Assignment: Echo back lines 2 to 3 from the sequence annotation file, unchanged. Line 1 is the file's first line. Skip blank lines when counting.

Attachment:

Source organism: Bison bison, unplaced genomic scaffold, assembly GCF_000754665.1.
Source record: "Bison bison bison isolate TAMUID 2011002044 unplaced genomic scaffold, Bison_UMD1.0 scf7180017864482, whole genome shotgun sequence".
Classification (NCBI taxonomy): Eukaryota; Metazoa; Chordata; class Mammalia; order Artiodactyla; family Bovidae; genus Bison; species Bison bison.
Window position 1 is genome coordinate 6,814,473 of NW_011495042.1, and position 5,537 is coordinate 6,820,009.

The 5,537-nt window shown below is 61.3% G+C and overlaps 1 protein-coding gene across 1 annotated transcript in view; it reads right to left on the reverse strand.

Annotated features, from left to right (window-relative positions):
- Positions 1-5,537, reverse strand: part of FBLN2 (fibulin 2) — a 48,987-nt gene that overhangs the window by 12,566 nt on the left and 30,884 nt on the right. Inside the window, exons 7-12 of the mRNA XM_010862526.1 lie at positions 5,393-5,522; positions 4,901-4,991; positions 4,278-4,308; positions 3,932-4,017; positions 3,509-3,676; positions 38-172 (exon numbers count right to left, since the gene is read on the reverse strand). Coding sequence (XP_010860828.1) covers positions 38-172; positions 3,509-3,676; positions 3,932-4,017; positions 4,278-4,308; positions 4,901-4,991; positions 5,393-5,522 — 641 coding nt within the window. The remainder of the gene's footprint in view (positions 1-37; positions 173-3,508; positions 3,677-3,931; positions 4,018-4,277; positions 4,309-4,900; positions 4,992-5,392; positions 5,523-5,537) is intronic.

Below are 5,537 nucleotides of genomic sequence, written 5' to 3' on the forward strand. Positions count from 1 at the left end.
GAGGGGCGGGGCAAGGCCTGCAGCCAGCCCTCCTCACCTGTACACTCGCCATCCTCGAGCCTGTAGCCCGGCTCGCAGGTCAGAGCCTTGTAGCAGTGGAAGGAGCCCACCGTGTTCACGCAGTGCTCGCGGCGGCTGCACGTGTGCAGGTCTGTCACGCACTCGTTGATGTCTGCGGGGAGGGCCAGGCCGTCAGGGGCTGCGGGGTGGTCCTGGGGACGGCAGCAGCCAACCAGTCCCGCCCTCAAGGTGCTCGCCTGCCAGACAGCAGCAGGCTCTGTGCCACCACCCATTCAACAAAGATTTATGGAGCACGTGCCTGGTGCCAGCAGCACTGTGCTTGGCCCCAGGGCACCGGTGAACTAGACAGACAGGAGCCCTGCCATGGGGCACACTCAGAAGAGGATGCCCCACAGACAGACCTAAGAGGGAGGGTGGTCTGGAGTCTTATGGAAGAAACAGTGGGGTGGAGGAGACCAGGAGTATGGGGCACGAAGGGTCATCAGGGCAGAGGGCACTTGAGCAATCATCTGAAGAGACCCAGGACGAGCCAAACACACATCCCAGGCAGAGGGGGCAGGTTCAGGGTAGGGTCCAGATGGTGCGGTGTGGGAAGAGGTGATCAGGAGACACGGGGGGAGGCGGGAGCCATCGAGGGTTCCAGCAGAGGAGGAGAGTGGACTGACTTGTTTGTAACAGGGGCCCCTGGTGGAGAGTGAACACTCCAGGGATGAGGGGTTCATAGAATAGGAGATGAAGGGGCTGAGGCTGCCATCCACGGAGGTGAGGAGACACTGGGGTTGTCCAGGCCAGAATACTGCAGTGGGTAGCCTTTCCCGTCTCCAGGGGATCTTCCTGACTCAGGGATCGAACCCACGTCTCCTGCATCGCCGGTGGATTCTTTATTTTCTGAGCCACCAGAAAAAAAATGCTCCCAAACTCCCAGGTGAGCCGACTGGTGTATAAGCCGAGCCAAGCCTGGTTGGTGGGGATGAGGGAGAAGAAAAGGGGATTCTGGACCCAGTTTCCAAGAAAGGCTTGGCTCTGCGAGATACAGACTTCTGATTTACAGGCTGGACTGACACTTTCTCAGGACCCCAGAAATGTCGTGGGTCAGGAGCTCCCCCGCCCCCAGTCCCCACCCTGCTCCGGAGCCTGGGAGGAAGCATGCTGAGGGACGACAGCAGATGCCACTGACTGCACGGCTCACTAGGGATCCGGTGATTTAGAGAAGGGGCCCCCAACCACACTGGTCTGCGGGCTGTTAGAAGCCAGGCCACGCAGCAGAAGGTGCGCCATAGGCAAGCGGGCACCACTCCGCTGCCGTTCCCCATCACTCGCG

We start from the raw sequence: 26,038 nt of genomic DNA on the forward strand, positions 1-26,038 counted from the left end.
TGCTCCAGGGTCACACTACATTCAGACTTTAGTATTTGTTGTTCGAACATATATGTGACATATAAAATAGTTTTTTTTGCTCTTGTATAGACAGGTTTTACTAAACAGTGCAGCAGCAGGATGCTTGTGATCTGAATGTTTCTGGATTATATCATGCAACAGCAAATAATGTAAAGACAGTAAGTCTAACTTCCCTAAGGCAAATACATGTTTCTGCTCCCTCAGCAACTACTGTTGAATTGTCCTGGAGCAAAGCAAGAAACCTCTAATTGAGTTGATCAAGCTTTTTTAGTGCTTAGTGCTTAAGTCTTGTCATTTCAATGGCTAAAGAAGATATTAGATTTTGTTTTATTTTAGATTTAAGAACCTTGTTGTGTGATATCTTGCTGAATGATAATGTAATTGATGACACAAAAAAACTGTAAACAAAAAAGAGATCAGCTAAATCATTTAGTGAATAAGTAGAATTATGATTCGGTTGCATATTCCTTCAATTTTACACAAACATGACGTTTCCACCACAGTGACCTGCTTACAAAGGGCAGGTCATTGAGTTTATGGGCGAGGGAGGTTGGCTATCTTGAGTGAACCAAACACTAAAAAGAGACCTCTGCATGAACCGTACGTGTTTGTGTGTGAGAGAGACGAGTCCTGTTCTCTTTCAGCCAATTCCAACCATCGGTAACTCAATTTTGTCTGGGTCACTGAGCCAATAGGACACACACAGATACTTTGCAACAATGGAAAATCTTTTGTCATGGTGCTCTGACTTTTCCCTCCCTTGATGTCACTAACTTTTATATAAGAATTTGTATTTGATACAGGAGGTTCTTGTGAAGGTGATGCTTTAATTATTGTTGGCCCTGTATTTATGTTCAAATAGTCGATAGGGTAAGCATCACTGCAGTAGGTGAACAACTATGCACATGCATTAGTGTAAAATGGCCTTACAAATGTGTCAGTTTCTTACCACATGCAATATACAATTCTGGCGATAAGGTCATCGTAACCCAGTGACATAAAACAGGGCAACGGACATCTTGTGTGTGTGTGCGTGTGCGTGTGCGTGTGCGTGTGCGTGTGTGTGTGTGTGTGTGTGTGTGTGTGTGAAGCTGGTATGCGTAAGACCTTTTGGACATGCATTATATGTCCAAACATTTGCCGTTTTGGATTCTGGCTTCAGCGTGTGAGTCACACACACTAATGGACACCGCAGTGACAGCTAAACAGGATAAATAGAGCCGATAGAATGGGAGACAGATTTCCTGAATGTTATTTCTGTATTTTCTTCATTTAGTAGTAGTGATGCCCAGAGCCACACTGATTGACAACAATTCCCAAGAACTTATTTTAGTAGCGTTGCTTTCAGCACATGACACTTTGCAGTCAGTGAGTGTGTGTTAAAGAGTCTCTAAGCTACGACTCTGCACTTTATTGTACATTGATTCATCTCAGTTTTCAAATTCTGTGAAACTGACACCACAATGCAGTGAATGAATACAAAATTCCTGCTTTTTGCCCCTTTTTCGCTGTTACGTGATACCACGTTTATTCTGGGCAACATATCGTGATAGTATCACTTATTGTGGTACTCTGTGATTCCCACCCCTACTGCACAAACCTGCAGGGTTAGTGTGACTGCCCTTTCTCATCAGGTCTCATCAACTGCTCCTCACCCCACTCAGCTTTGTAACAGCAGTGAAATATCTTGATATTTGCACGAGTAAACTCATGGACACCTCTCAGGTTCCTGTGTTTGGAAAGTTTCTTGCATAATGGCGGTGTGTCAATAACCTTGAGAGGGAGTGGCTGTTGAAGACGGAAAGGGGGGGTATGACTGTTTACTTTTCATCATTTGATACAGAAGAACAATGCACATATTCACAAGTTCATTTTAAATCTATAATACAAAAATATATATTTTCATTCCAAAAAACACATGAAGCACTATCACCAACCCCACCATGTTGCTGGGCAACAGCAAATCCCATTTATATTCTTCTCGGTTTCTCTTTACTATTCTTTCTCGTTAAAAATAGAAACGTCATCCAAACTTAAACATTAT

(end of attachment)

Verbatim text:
Source record: "Bison bison bison isolate TAMUID 2011002044 unplaced genomic scaffold, Bison_UMD1.0 scf7180017864482, whole genome shotgun sequence".
Classification (NCBI taxonomy): Eukaryota; Metazoa; Chordata; class Mammalia; order Artiodactyla; family Bovidae; genus Bison; species Bison bison.